250                                                                               4 Antennas
                                                                                                          10 Antennas
                                                                                                          20 Antennas
                                                                                                          50 Antennas
                                                                                                          4 Antennas
                        200
                                                                                                          10 Antennas
                                                                                                          20 Antennas
                                                                                                          50 Antennas
Capacity (bit/sec/Hz)




                        150
                                                                                                                30 dB SNR



                        100




                         50
                                                                            11 dB SNR



                          0
                              0   0.1   0.2   0.3   0.4               0.5               0.6   0.7   0.8   0.9               1
                                                          Correlation Coefficient (r)
                              7. Space-time trellis codes
Ant 1                   ..…   c1 (1)c1 (2)....c1 ( L)          c1 (1) c1 (2) c1 (3) ... c1 ( L) 
                                                              c (1) c (2) c (3) ... c ( L) 
Ant 2                   ..…   c2 (1)c2 (2)....c2 ( L)      ⇒C 2       2      2          2      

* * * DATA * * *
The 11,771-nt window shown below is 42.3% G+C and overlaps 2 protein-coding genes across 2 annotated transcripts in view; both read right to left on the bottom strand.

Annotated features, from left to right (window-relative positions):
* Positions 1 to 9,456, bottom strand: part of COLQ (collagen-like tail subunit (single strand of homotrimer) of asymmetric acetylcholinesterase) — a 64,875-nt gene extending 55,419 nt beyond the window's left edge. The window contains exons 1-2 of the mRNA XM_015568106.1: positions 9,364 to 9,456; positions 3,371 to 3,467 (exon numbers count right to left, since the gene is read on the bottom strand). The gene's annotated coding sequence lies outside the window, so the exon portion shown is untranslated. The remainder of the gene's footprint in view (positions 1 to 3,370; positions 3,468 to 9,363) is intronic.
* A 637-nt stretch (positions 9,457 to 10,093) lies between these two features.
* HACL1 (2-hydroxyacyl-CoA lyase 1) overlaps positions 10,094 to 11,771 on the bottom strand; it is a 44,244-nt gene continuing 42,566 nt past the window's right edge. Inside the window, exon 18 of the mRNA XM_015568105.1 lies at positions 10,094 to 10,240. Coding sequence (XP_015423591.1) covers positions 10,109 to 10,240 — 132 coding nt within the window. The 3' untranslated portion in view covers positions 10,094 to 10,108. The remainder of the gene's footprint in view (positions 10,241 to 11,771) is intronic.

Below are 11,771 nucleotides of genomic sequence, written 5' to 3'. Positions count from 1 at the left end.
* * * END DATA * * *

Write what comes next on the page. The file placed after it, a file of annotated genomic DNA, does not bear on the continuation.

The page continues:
 |         |      |           | 
                                                                                                
Ant n                   ..…   cn (1)cn (2)....cn ( L)          cn (1) cn (2) cn (3) ... cn ( L)

The matrix C is called the code matrix, whose element ci(l) is the symbol transmitted by
antenna i at the instant l. and l = 1, …, L

The system model is:
                    n
   rj (t )  E s  g ij (t )ci (t )   j (t )          , where Es is the average symbol energy
                   i 1
  ηj(t) is an independent sample of a complex Gaussian random variable with variance
  No/2 per dimension.
   gij(t) is a complex Gaussian random variable with variance 0.5 per dimension.
Signal to noise ratio per receive antenna:
          nE s
    snr 
          N0
                                 7. Space-time trellis codes
The probability of decoding erroneously the code matrix C and choosing instead another
code matrix E, assuming ideal channel state information, is given by:
                  d 2 (C , E )E                              
P(C  E | G )  Q               s                            
                       2N0                                   
                                                             
                     1                   
                                     
                                                   x2 / 2
where       Q( x )                           e              dx
                     2               x

and the distance between codewords C and E is given by
                          L      m        n                                2

      d 2 (C , E )    g ij (l )ci (l )  ei (l )
                                                                                     where ci = element of matrix C
                                                                                       and ei = element of matrix E
                         l 1 j 1 i 1
after some manipulation we rewrite the distance as:
                          L      m
      d (C , E )   v j (l ) A(l )v j (l )
        2

                         l 1 j 1